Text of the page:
The Internal Illumination of the Spirit: Christ spoke in His lifetime of a future time when the Spirit of God would come upon the world with power (John 16:8-11), bringing conviction and conversion to the truth. Humanity cannot come to Christ without this work of drawing, convicting, and illumination of the soul. And we have a part to play in this encounter, for we must be the voice and feet of Jesus today. We must speak the truth of the gospel to the world so that they can hear the message of grace. Paul spoke of this process the clearest when in 2 Corinthians he wrote:

But even if our gospel is veiled, it is veiled only to those who are perishing, among whom the god of this age has blinded the minds of those who do not believe so they would not see the light of the glorious gospel of Christ, who is the image of God. For we do not proclaim ourselves, but Jesus Christ as Lord, and ourselves as your slaves for Jesus’ sake. For God, who said “Let light shine out of darkness,” is the one who shined in our hearts to give us the light of the glorious knowledge of God in the face of Christ. (2 Cor. 4:3-6 NET)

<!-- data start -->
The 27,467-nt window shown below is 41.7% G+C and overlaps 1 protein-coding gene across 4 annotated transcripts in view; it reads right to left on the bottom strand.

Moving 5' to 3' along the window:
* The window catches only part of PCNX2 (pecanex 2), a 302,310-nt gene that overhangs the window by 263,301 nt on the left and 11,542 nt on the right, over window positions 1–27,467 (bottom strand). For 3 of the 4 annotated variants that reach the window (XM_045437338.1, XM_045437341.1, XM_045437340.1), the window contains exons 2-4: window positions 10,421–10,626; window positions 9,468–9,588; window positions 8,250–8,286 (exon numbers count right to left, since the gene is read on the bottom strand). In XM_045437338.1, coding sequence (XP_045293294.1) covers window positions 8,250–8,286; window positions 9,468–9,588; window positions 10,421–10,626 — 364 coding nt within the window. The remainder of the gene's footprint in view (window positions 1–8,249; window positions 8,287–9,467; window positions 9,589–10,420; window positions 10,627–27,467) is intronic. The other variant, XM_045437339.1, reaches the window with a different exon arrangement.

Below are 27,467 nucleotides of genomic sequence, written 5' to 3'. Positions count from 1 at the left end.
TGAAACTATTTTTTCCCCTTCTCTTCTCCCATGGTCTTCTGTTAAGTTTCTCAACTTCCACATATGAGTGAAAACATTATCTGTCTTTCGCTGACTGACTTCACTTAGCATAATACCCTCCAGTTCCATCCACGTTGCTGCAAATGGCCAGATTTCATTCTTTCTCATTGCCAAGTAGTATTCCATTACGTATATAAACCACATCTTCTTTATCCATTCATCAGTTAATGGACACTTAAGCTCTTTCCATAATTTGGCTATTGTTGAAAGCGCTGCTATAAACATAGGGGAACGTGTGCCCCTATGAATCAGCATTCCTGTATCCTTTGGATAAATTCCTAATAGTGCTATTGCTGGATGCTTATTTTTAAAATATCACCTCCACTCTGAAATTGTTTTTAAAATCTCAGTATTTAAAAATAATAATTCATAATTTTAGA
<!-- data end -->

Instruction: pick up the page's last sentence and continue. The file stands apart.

The finest of men, the greatest of our non-Christian philosophers were dimly groping in their darkness for something that they could not fully grasp. Though we may be impressed by the words of Socrates or Aristotle, of Confucius, and find in them something to admire, they are weak and inadequate when compared to John 3:16: “For God so loved the world, that He gave His only begotten Son, that whoever believes in Him should not perish but have everlasting life.”

Our response should be to receive God’s witness in Christ, to believe in Him, to trust that He can save, and to grow in this knowledge, faith, and obedience. The witness of Christ calls us to life, a new spiritual life, and this the world cannot give.